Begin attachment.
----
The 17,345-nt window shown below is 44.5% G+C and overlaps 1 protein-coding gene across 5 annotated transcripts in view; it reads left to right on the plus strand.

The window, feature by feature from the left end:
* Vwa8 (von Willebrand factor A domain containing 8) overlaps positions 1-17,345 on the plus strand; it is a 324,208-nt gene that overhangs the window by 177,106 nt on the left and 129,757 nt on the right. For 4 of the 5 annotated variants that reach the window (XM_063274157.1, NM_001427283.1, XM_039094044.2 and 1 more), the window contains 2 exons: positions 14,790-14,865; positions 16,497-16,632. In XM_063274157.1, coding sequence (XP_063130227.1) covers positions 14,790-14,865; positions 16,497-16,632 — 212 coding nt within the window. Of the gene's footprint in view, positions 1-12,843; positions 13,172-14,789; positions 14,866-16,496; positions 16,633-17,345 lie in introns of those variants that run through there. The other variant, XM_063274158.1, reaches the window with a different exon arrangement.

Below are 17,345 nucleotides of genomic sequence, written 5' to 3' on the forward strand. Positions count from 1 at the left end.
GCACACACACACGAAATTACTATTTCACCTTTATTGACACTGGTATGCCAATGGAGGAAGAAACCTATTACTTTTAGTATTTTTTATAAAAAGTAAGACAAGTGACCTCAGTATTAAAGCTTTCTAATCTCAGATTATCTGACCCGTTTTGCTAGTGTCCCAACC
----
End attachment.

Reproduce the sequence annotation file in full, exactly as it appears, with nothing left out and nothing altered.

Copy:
The 17,345-nt window shown below is 44.5% G+C and overlaps 1 protein-coding gene across 5 annotated transcripts in view; it reads left to right on the plus strand.

The window, feature by feature from the left end:
* Vwa8 (von Willebrand factor A domain containing 8) overlaps positions 1-17,345 on the plus strand; it is a 324,208-nt gene that overhangs the window by 177,106 nt on the left and 129,757 nt on the right. For 4 of the 5 annotated variants that reach the window (XM_063274157.1, NM_001427283.1, XM_039094044.2 and 1 more), the window contains 2 exons: positions 14,790-14,865; positions 16,497-16,632. In XM_063274157.1, coding sequence (XP_063130227.1) covers positions 14,790-14,865; positions 16,497-16,632 — 212 coding nt within the window. Of the gene's footprint in view, positions 1-12,843; positions 13,172-14,789; positions 14,866-16,496; positions 16,633-17,345 lie in introns of those variants that run through there. The other variant, XM_063274158.1, reaches the window with a different exon arrangement.

Below are 17,345 nucleotides of genomic sequence, written 5' to 3' on the forward strand. Positions count from 1 at the left end.
GCACACACACACGAAATTACTATTTCACCTTTATTGACACTGGTATGCCAATGGAGGAAGAAACCTATTACTTTTAGTATTTTTTATAAAAAGTAAGACAAGTGACCTCAGTATTAAAGCTTTCTAATCTCAGATTATCTGACCCGTTTTGCTAGTGTCCCAACC